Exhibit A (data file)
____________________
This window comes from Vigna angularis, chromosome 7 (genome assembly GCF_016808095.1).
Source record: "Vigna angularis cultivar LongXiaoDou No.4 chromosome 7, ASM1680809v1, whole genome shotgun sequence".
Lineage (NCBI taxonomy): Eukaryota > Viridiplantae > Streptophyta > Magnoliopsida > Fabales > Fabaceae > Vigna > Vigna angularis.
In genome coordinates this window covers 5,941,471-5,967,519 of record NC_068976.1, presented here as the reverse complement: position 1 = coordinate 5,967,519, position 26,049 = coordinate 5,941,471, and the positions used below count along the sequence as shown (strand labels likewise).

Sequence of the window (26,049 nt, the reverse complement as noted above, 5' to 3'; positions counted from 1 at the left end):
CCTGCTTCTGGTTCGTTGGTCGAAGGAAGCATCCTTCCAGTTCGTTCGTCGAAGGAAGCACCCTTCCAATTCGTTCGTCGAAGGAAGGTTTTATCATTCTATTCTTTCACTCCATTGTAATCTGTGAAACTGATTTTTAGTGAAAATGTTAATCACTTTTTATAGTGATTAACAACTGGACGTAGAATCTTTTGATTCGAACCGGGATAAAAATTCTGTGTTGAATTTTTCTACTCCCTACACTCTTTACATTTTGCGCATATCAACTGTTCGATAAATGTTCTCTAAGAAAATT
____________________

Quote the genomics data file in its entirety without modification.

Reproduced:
This window comes from Vigna angularis, chromosome 7 (genome assembly GCF_016808095.1).
Source record: "Vigna angularis cultivar LongXiaoDou No.4 chromosome 7, ASM1680809v1, whole genome shotgun sequence".
Lineage (NCBI taxonomy): Eukaryota > Viridiplantae > Streptophyta > Magnoliopsida > Fabales > Fabaceae > Vigna > Vigna angularis.
In genome coordinates this window covers 5,941,471-5,967,519 of record NC_068976.1, presented here as the reverse complement: position 1 = coordinate 5,967,519, position 26,049 = coordinate 5,941,471, and the positions used below count along the sequence as shown (strand labels likewise).

Sequence of the window (26,049 nt, the reverse complement as noted above, 5' to 3'; positions counted from 1 at the left end):
CCTGCTTCTGGTTCGTTGGTCGAAGGAAGCATCCTTCCAGTTCGTTCGTCGAAGGAAGCACCCTTCCAATTCGTTCGTCGAAGGAAGGTTTTATCATTCTATTCTTTCACTCCATTGTAATCTGTGAAACTGATTTTTAGTGAAAATGTTAATCACTTTTTATAGTGATTAACAACTGGACGTAGAATCTTTTGATTCGAACCGGGATAAAAATTCTGTGTTGAATTTTTCTACTCCCTACACTCTTTACATTTTGCGCATATCAACTGTTCGATAAATGTTCTCTAAGAAAATT